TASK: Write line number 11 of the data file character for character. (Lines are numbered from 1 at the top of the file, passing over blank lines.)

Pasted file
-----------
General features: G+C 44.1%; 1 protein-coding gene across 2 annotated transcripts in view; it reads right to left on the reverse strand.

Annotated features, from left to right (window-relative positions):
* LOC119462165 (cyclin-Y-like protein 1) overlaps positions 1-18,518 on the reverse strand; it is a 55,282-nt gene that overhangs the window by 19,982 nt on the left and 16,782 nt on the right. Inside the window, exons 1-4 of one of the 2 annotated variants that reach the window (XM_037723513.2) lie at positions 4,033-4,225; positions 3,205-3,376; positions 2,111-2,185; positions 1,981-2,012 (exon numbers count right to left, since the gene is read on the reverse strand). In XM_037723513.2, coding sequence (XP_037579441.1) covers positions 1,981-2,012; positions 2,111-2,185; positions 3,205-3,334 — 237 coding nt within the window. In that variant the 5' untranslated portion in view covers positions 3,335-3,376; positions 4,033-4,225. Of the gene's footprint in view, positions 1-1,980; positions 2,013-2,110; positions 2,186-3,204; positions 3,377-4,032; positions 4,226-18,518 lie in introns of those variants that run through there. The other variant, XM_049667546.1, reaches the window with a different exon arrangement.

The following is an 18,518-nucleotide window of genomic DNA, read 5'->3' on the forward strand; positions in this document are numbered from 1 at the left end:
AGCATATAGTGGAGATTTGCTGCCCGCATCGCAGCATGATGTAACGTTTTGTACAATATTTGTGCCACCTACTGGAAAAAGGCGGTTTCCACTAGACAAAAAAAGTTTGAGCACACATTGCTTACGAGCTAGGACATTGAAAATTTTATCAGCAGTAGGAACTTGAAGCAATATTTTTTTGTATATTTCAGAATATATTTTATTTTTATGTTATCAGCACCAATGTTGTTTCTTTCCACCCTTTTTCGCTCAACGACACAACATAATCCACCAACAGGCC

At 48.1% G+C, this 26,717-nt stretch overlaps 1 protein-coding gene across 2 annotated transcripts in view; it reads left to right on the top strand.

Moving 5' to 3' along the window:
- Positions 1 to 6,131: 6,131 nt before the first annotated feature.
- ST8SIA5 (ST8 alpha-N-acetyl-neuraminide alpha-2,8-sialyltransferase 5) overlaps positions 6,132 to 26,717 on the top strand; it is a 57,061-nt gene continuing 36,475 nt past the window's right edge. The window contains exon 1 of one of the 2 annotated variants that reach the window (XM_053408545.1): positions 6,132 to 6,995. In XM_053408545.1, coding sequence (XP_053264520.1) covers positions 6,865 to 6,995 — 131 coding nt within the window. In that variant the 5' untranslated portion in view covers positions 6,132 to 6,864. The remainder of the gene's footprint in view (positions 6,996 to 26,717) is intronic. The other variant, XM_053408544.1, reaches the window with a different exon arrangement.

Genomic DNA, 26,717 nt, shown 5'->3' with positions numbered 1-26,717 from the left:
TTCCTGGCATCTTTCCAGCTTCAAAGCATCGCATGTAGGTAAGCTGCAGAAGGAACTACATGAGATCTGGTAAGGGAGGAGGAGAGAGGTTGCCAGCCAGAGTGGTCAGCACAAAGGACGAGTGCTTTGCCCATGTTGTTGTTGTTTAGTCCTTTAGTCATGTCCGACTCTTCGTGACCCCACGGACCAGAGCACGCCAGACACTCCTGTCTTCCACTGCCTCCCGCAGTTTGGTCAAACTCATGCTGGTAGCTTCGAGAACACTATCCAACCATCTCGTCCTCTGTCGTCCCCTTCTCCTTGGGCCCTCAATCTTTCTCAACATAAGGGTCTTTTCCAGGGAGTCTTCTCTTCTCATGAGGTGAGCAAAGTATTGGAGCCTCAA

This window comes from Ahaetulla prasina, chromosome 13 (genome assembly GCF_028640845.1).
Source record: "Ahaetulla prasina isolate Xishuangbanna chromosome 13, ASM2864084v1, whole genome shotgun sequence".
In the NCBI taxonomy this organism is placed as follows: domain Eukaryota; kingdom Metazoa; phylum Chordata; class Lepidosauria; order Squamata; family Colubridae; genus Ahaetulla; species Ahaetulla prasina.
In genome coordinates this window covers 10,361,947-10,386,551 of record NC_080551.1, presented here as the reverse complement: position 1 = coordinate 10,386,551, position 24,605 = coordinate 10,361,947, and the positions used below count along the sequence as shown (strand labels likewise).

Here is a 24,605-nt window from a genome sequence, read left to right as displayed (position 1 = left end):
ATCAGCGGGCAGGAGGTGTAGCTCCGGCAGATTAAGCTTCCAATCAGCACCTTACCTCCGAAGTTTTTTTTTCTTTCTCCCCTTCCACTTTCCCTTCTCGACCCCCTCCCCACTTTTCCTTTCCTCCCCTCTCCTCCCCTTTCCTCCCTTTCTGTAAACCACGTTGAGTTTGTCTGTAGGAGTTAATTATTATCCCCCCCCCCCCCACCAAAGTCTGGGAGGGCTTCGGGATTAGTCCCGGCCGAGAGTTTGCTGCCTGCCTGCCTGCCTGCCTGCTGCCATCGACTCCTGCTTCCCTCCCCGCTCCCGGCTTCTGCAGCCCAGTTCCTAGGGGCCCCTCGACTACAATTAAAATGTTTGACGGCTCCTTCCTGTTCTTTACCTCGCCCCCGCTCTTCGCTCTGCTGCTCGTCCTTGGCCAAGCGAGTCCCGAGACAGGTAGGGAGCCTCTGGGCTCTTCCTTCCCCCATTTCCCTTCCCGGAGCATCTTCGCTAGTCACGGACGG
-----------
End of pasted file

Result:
TTCCTGGCATCTTTCCAGCTTCAAAGCATCGCATGTAGGTAAGCTGCAGAAGGAACTACATGAGATCTGGTAAGGGAGGAGGAGAGAGGTTGCCAGCCAGAGTGGTCAGCACAAAGGACGAGTGCTTTGCCCATGTTGTTGTTGTTTAGTCCTTTAGTCATGTCCGACTCTTCGTGACCCCACGGACCAGAGCACGCCAGACACTCCTGTCTTCCACTGCCTCCCGCAGTTTGGTCAAACTCATGCTGGTAGCTTCGAGAACACTATCCAACCATCTCGTCCTCTGTCGTCCCCTTCTCCTTGGGCCCTCAATCTTTCTCAACATAAGGGTCTTTTCCAGGGAGTCTTCTCTTCTCATGAGGTGAGCAAAGTATTGGAGCCTCAA